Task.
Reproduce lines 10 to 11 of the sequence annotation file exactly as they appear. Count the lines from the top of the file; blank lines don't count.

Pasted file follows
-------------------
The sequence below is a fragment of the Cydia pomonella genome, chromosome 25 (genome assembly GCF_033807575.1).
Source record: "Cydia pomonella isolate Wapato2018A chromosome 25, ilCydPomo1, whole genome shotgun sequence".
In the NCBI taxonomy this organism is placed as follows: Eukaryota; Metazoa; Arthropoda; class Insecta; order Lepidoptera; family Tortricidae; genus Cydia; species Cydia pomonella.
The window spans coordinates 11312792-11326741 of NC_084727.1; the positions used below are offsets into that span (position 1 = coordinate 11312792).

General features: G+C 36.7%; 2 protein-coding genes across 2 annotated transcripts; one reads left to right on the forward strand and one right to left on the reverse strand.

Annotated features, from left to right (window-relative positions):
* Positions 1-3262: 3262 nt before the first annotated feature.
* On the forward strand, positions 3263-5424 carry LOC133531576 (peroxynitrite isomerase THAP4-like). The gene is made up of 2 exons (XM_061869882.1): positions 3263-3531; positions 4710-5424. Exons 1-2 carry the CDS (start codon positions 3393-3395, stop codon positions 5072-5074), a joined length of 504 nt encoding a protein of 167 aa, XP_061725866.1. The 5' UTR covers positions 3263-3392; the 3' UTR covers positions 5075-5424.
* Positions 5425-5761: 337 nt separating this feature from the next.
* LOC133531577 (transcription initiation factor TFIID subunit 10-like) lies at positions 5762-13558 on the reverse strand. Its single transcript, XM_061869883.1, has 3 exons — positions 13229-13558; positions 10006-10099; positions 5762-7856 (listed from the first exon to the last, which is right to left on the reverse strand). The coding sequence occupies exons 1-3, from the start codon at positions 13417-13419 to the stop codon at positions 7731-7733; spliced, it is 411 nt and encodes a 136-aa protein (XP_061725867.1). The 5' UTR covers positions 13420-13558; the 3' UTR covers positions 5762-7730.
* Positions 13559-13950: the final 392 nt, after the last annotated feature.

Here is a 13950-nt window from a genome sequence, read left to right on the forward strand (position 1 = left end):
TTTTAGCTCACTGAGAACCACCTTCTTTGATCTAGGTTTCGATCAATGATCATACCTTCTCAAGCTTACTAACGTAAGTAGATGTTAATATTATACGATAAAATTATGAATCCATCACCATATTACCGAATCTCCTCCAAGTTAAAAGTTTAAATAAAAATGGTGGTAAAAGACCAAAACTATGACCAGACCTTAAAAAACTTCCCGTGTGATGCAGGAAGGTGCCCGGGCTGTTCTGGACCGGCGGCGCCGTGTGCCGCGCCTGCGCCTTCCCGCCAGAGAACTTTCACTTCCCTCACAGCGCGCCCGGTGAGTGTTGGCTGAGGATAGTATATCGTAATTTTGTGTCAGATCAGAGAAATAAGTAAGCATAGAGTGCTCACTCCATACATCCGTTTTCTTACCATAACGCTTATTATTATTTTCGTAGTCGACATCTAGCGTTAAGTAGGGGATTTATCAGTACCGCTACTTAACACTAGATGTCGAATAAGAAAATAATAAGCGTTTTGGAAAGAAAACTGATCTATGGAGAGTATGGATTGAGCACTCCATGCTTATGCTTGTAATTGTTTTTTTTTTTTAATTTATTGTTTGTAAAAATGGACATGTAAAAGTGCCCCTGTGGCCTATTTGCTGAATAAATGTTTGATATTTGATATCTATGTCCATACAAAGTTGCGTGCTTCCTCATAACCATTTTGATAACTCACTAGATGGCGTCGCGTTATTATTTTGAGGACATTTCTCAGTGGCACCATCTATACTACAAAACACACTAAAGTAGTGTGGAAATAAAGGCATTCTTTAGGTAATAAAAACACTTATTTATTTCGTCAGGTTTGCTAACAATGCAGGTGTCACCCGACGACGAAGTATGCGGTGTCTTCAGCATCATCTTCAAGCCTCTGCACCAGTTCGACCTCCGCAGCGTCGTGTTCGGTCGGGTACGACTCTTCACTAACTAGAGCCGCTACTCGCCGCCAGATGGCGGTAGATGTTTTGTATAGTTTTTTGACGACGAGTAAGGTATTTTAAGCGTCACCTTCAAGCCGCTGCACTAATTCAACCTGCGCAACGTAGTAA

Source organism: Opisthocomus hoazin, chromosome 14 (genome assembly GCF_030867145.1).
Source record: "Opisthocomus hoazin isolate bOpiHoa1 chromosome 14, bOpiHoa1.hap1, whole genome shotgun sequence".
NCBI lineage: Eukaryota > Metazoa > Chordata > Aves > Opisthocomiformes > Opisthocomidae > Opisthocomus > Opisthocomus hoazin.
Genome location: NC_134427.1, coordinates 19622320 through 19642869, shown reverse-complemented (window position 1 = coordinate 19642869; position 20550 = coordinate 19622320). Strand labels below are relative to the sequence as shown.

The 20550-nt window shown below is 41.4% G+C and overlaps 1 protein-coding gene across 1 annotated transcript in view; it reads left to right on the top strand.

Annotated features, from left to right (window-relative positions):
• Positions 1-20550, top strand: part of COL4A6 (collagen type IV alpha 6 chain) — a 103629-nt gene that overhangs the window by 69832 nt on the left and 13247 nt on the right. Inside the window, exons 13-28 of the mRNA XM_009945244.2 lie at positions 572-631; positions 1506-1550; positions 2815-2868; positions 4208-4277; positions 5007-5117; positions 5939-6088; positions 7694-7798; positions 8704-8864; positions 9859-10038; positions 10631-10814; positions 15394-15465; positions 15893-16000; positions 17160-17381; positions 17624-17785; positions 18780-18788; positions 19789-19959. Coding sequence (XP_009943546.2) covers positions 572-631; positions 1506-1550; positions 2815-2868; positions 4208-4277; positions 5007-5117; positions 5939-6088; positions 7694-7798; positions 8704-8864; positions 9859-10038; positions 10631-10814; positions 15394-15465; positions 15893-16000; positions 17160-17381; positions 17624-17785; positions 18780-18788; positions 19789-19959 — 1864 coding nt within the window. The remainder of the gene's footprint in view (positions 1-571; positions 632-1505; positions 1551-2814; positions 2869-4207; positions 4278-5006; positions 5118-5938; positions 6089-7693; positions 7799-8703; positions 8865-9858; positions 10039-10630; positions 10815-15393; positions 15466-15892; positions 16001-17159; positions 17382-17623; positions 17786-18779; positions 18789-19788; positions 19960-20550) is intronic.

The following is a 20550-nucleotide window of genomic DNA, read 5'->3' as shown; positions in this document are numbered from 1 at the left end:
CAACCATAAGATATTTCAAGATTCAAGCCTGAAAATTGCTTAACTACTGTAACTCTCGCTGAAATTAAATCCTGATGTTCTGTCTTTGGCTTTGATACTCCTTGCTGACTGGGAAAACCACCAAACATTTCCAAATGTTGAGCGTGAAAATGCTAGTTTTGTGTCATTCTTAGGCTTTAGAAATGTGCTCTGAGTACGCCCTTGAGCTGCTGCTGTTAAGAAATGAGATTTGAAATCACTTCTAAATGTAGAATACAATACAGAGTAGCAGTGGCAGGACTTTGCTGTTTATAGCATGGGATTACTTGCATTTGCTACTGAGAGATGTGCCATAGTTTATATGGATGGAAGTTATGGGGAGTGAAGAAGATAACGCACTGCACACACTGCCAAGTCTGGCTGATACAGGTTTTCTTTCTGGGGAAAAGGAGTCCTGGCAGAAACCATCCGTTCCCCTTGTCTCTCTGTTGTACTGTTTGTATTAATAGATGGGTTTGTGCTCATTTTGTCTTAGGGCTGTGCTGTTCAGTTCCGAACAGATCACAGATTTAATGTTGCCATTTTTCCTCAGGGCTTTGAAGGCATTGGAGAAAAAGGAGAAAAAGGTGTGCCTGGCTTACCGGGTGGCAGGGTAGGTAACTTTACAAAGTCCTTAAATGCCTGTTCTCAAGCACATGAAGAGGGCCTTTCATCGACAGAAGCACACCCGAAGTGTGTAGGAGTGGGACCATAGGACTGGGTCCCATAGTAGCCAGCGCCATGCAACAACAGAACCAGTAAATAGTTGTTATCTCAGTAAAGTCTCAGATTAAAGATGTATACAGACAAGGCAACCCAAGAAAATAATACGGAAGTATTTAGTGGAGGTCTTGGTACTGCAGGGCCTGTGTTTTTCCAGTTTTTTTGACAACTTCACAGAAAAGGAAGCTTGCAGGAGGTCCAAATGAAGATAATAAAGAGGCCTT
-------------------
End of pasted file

* LOC133531577 (transcription initiation factor TFIID subunit 10-like) lies at positions 5762-13558 on the reverse strand. Its single transcript, XM_061869883.1, has 3 exons — positions 13229-13558; positions 10006-10099; positions 5762-7856 (listed from the first exon to the last, which is right to left on the reverse strand). The coding sequence occupies exons 1-3, from the start codon at positions 13417-13419 to the stop codon at positions 7731-7733; spliced, it is 411 nt and encodes a 136-aa protein (XP_061725867.1). The 5' UTR covers positions 13420-13558; the 3' UTR covers positions 5762-7730.
* Positions 13559-13950: the final 392 nt, after the last annotated feature.